Warlords and Revolutionaries
East Asia 1926.0424
The Xinhai Revolution, World War I in Asia, the Warlord Era in China, the Russian Revolution and the Siberian Intervention (24 April 1926)
Historical Map of East Asia & the Western Pacific
Amity between the Guominjun and the Fengtian clique was short-lived. The Guominjun encouraged the defection of a Fengtian commander who almost took the Fengtian capital only to be pushed back when Japan stepped in. With Japanese and Zhili support, the Fengtian clique struck back, defeating the Guominjun and seizing Beijing.
From the Zhili-Anhui War (1920) to the Nationalist recapture of Beijing (1928), control over China fluctuated as various warlords fought for power. The foreign powers handled this situation by regarding whichever warlords controlled Beijing as the legitimate government of China, even though these warlords often had no influence outside the city.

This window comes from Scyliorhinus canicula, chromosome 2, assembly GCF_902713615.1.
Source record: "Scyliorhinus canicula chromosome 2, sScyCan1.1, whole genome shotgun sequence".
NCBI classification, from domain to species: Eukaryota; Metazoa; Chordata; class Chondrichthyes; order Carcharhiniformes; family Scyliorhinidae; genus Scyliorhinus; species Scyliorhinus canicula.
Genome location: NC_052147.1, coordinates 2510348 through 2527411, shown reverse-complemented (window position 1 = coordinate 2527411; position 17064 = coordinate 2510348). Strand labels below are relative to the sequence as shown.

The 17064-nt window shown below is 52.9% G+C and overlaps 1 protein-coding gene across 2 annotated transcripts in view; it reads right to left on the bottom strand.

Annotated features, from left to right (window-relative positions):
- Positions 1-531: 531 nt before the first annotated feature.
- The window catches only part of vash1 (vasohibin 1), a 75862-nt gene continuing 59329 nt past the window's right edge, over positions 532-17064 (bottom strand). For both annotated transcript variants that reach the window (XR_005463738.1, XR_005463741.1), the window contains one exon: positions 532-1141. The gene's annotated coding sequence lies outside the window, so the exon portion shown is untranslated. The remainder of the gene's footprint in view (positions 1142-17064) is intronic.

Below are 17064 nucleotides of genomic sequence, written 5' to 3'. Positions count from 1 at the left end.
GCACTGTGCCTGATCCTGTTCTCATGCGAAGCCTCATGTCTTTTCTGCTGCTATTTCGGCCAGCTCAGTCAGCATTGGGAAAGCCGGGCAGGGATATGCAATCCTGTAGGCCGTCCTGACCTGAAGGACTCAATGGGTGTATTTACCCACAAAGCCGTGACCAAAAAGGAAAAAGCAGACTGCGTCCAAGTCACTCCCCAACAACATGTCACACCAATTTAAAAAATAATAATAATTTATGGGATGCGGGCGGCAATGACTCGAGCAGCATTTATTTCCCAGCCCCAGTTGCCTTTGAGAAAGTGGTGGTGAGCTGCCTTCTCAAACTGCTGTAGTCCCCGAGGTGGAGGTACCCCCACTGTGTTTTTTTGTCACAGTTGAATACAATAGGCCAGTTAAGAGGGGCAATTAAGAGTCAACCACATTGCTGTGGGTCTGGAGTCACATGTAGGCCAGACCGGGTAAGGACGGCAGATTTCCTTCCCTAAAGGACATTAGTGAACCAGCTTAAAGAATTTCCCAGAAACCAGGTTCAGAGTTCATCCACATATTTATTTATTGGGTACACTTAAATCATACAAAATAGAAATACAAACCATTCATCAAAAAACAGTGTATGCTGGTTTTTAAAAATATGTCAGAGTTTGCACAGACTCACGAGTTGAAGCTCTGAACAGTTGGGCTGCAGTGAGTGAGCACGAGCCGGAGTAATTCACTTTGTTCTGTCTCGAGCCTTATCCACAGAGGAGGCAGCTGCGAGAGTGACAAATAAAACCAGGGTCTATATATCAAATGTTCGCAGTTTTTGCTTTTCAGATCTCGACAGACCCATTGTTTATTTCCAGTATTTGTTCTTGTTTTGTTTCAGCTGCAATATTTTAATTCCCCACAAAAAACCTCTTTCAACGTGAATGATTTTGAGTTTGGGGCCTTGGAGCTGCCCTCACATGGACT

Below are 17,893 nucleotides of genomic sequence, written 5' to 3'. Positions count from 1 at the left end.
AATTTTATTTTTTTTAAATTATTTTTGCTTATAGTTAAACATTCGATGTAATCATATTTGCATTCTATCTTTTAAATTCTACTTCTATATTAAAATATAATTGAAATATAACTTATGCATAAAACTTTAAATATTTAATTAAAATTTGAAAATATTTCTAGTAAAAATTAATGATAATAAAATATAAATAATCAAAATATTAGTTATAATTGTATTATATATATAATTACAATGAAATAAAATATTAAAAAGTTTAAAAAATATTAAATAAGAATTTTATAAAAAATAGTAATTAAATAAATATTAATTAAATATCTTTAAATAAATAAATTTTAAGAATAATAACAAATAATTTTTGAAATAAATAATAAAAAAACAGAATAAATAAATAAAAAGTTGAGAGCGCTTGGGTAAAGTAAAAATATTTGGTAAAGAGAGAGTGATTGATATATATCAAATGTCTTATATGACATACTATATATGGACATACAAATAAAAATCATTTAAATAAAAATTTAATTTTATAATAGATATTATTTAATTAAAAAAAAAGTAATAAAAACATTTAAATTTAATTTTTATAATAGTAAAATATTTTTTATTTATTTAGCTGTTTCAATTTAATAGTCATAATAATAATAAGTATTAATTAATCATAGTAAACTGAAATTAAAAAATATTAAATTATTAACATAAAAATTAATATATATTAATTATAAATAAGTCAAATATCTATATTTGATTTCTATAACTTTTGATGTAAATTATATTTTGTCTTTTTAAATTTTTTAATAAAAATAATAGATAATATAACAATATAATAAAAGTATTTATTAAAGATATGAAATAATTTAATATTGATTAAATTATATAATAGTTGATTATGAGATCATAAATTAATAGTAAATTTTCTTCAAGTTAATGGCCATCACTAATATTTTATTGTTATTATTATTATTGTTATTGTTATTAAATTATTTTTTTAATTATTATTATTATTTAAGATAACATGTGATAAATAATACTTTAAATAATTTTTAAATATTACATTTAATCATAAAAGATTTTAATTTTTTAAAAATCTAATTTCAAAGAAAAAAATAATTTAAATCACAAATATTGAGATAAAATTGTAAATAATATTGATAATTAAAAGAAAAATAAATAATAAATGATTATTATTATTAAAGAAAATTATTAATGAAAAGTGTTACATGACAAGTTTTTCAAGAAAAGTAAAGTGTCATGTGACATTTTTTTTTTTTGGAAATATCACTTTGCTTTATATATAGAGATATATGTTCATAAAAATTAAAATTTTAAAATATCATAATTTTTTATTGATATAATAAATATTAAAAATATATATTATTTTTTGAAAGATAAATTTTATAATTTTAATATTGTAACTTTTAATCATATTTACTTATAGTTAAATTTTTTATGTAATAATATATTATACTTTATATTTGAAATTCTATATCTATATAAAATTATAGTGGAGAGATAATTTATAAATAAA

To depict this situation, this atlas shows the recognized government of China as warlord-controlled rather than as an independent entity, with its size changing depending on how much authority the government had outside of Beijing. However the actual recognized borders of China itself did not change during this period.
Guo Songling's rebellion against Fengtian clique
Powers push China to dismantle Dagu forts
The 8 signatory nations of the Boxer Protocols demand that the Chinese government dismantle defensive works in Dagu Harbor, Tianjin
March 18 Massacre in Beijing
Duan Qirui orders police to fire on protesters demonstrating against foreign influence in China